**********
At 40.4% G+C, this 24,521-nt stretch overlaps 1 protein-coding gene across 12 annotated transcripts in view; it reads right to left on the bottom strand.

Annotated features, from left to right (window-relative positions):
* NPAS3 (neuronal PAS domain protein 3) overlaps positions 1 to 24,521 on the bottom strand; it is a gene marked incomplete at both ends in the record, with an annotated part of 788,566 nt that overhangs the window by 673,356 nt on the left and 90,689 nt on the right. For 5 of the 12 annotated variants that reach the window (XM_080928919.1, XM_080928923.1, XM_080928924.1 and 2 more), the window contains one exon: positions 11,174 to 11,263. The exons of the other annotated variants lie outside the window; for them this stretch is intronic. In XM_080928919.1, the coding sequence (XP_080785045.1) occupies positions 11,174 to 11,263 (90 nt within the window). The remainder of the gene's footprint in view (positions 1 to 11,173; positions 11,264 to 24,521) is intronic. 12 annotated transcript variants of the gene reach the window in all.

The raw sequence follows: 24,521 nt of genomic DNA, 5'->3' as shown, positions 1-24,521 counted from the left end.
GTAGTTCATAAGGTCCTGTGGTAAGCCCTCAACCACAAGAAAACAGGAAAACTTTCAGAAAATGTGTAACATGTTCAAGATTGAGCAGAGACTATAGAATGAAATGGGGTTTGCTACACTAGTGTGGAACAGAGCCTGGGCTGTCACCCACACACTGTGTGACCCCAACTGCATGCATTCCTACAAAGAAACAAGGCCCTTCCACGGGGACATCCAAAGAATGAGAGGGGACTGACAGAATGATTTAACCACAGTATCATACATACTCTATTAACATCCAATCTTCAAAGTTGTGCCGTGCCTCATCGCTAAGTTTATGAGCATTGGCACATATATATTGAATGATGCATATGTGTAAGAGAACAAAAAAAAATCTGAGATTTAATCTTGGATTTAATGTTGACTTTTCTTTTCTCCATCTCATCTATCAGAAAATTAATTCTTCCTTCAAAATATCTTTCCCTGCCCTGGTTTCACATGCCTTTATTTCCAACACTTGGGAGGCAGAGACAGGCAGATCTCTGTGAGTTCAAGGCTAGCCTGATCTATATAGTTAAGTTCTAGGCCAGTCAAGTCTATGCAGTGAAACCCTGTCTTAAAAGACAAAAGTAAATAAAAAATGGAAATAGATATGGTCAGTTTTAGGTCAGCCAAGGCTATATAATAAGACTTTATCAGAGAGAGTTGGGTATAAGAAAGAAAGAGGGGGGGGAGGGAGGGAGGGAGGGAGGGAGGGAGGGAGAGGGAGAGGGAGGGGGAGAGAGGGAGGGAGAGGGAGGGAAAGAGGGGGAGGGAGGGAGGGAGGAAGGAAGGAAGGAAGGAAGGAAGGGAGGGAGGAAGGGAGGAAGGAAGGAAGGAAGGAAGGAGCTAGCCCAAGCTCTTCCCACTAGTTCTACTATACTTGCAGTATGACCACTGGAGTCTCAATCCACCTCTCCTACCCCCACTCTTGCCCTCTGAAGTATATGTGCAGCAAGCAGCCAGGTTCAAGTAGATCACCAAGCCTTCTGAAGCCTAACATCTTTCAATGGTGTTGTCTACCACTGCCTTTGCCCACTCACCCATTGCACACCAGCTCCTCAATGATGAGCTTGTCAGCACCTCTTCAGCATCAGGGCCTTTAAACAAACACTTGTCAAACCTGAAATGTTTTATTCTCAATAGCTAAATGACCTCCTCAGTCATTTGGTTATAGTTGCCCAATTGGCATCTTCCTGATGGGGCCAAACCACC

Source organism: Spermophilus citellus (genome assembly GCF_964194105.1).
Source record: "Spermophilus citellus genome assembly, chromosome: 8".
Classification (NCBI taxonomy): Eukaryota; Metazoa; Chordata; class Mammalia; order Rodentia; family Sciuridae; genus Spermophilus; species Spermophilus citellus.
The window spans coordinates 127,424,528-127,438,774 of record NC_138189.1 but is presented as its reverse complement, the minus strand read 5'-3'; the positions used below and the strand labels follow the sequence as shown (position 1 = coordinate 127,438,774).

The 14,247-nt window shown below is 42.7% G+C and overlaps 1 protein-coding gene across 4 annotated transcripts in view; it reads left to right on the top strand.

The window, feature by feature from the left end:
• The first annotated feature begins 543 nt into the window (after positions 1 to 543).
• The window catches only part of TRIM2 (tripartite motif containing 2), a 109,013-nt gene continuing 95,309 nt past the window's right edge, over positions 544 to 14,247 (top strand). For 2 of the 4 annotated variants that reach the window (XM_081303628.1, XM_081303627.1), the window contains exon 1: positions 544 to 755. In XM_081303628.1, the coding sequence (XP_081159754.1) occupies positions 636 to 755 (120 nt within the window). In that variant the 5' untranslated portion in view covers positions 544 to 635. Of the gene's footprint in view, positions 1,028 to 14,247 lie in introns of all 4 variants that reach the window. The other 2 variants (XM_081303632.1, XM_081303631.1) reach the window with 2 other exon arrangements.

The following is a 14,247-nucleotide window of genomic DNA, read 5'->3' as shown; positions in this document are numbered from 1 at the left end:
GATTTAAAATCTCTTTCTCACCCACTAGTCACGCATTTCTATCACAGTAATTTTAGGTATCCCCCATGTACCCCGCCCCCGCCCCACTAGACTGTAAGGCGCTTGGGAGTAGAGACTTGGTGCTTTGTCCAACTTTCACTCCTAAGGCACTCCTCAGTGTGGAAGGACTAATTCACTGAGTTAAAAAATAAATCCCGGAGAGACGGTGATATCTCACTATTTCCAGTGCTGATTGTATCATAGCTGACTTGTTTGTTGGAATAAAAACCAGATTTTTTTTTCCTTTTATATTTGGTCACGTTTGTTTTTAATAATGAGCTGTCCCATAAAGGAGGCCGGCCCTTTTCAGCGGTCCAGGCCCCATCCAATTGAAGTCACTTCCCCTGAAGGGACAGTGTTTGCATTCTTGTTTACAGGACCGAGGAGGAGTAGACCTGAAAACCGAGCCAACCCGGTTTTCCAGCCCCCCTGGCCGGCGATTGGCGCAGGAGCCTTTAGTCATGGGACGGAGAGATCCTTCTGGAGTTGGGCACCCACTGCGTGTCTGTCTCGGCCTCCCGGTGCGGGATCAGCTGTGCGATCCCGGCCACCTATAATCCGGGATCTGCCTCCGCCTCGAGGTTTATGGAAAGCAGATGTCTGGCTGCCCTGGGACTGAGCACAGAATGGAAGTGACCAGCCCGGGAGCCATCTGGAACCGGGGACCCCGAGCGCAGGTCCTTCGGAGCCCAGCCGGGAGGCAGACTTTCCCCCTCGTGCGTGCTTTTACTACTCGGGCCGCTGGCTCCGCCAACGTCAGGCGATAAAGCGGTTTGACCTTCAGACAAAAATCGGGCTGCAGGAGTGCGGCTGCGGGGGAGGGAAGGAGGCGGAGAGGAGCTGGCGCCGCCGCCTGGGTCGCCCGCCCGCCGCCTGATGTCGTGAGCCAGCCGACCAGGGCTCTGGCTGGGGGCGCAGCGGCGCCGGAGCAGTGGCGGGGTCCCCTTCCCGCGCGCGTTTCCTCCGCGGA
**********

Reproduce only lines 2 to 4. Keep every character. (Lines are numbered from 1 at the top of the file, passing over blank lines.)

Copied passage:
Annotated features, from left to right (window-relative positions):
* NPAS3 (neuronal PAS domain protein 3) overlaps positions 1 to 24,521 on the bottom strand; it is a gene marked incomplete at both ends in the record, with an annotated part of 788,566 nt that overhangs the window by 673,356 nt on the left and 90,689 nt on the right. For 5 of the 12 annotated variants that reach the window (XM_080928919.1, XM_080928923.1, XM_080928924.1 and 2 more), the window contains one exon: positions 11,174 to 11,263. The exons of the other annotated variants lie outside the window; for them this stretch is intronic. In XM_080928919.1, the coding sequence (XP_080785045.1) occupies positions 11,174 to 11,263 (90 nt within the window). The remainder of the gene's footprint in view (positions 1 to 11,173; positions 11,264 to 24,521) is intronic. 12 annotated transcript variants of the gene reach the window in all.

The raw sequence follows: 24,521 nt of genomic DNA, 5'->3' as shown, positions 1-24,521 counted from the left end.